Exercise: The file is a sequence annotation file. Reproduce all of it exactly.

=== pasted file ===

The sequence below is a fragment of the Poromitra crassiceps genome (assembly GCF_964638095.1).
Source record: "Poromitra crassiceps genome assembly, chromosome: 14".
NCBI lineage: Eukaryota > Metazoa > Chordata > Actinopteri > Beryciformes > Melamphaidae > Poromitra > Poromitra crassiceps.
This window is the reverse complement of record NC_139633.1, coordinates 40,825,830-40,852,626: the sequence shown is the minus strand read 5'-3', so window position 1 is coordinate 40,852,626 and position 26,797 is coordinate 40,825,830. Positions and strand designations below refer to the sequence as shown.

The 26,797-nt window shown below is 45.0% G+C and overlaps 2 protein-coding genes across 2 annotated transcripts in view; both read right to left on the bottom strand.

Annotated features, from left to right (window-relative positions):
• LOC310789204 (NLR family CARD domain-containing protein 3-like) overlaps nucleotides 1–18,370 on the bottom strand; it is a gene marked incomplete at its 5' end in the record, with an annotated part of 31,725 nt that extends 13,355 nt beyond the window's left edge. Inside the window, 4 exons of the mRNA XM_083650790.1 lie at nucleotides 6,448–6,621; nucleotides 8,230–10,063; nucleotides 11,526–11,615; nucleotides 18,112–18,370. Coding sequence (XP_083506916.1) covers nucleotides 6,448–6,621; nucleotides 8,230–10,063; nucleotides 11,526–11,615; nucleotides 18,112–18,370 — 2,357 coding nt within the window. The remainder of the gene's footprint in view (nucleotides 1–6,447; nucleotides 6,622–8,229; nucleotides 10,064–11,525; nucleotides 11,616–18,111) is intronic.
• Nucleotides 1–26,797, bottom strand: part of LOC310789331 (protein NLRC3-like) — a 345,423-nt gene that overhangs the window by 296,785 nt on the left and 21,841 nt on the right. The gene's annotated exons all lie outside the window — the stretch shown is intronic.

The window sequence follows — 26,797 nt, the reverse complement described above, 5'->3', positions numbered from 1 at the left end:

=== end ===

The sequence below is a fragment of the Poromitra crassiceps genome (assembly GCF_964638095.1).
Source record: "Poromitra crassiceps genome assembly, chromosome: 14".
NCBI lineage: Eukaryota > Metazoa > Chordata > Actinopteri > Beryciformes > Melamphaidae > Poromitra > Poromitra crassiceps.
This window is the reverse complement of record NC_139633.1, coordinates 40,825,830-40,852,626: the sequence shown is the minus strand read 5'-3', so window position 1 is coordinate 40,852,626 and position 26,797 is coordinate 40,825,830. Positions and strand designations below refer to the sequence as shown.

The 26,797-nt window shown below is 45.0% G+C and overlaps 2 protein-coding genes across 2 annotated transcripts in view; both read right to left on the bottom strand.

Annotated features, from left to right (window-relative positions):
• LOC310789204 (NLR family CARD domain-containing protein 3-like) overlaps nucleotides 1–18,370 on the bottom strand; it is a gene marked incomplete at its 5' end in the record, with an annotated part of 31,725 nt that extends 13,355 nt beyond the window's left edge. Inside the window, 4 exons of the mRNA XM_083650790.1 lie at nucleotides 6,448–6,621; nucleotides 8,230–10,063; nucleotides 11,526–11,615; nucleotides 18,112–18,370. Coding sequence (XP_083506916.1) covers nucleotides 6,448–6,621; nucleotides 8,230–10,063; nucleotides 11,526–11,615; nucleotides 18,112–18,370 — 2,357 coding nt within the window. The remainder of the gene's footprint in view (nucleotides 1–6,447; nucleotides 6,622–8,229; nucleotides 10,064–11,525; nucleotides 11,616–18,111) is intronic.
• Nucleotides 1–26,797, bottom strand: part of LOC310789331 (protein NLRC3-like) — a 345,423-nt gene that overhangs the window by 296,785 nt on the left and 21,841 nt on the right. The gene's annotated exons all lie outside the window — the stretch shown is intronic.

The window sequence follows — 26,797 nt, the reverse complement described above, 5'->3', positions numbered from 1 at the left end: